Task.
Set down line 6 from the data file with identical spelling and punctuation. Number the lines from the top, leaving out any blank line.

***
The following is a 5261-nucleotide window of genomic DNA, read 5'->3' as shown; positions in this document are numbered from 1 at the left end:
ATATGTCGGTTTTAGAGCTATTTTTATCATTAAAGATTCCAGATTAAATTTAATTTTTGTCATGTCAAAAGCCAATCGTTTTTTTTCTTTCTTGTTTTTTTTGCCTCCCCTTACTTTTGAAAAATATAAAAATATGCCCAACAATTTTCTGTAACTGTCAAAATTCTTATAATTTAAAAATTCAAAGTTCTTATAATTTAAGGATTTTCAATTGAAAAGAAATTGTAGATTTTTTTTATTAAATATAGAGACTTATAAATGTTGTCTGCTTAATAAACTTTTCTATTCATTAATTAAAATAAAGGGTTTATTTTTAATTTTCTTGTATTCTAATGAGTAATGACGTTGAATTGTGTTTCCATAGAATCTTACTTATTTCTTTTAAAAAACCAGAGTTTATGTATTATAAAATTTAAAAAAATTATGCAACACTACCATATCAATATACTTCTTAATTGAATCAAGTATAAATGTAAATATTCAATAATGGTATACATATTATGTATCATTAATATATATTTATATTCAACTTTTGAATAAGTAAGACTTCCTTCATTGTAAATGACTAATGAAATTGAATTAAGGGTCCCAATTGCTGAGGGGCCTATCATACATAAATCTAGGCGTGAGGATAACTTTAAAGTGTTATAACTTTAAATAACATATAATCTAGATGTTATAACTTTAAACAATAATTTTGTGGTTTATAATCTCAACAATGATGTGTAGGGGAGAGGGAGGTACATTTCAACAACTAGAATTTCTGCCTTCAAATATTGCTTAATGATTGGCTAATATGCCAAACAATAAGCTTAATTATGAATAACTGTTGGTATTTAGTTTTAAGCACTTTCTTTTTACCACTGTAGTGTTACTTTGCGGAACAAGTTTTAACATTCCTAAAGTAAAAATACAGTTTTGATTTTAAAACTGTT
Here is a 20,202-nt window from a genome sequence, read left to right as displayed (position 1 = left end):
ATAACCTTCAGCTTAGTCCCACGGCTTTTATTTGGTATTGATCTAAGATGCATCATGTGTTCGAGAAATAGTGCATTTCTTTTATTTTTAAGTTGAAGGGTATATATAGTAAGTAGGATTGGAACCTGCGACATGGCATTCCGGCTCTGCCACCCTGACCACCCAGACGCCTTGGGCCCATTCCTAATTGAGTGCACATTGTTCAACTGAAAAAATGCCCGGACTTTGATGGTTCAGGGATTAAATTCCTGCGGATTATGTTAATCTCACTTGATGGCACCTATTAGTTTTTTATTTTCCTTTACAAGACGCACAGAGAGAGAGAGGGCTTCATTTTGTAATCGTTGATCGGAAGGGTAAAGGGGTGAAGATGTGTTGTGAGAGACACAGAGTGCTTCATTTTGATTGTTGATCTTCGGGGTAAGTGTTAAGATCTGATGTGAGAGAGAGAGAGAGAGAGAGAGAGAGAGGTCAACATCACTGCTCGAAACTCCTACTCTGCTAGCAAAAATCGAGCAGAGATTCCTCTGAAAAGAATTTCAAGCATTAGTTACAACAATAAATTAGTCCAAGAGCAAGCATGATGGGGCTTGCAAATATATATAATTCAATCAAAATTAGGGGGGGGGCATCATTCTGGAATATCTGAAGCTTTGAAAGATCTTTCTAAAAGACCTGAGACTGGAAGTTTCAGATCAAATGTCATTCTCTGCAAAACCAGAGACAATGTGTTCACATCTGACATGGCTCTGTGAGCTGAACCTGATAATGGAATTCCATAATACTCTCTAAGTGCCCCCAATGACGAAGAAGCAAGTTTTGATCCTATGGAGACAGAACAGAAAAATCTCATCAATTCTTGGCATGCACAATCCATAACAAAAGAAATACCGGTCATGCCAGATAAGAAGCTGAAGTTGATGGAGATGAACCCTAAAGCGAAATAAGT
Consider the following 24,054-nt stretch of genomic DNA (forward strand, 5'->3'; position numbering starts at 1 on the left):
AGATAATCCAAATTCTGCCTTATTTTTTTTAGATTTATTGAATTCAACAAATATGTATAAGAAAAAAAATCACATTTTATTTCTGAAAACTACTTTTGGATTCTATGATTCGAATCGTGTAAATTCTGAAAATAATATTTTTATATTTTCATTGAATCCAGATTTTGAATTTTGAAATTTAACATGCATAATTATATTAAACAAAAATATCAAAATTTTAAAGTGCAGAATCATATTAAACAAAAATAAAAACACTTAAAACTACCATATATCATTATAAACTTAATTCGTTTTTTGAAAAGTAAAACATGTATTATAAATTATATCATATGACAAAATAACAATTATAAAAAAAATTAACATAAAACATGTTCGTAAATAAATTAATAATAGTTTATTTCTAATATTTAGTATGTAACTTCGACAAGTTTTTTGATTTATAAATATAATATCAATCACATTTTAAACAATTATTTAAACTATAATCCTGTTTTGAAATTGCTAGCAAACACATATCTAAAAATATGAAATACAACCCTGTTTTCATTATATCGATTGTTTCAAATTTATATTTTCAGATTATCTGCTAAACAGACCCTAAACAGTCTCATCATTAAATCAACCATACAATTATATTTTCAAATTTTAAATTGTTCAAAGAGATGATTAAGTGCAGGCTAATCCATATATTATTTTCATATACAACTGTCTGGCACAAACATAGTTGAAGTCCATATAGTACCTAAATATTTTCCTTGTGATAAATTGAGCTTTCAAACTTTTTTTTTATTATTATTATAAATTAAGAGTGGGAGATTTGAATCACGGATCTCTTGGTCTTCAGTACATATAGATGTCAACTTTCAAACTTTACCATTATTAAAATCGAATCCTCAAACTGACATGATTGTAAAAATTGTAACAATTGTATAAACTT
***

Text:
AGATAATCCAAATTCTGCCTTATTTTTTTTAGATTTATTGAATTCAACAAATATGTATAAGAAAAAAAATCACATTTTATTTCTGAAAACTACTTTTGGATTCTATGATTCGAATCGTGTAAATTCTGAAAATAATATTTTTATATTTTCATTGAATCCAGATTTTGAATTTTGAAATTTAACATGCATAATTATATTAAACAAAAATATCAAAATTTTAAAGTGCAGAATCATATTAAACAAAAATAAAAACACTTAAAACTACCATATATCATTATAAACTTAATTCGTTTTTTGAAAAGTAAAACATGTATTATAAATTATATCATATGACAAAATAACAATTATAAAAAAAATTAACATAAAACATGTTCGTAAATAAATTAATAATAGTTTATTTCTAATATTTAGTATGTAACTTCGACAAGTTTTTTGATTTATAAATATAATATCAATCACATTTTAAACAATTATTTAAACTATAATCCTGTTTTGAAATTGCTAGCAAACACATATCTAAAAATATGAAATACAACCCTGTTTTCATTATATCGATTGTTTCAAATTTATATTTTCAGATTATCTGCTAAACAGACCCTAAACAGTCTCATCATTAAATCAACCATACAATTATATTTTCAAATTTTAAATTGTTCAAAGAGATGATTAAGTGCAGGCTAATCCATATATTATTTTCATATACAACTGTCTGGCACAAACATAGTTGAAGTCCATATAGTACCTAAATATTTTCCTTGTGATAAATTGAGCTTTCAAACTTTTTTTTTATTATTATTATAAATTAAGAGTGGGAGATTTGAATCACGGATCTCTTGGTCTTCAGTACATATAGATGTCAACTTTCAAACTTTACCATTATTAAAATCGAATCCTCAAACTGACATGATTGTAAAAATTGTAACAATTGTATAAACTT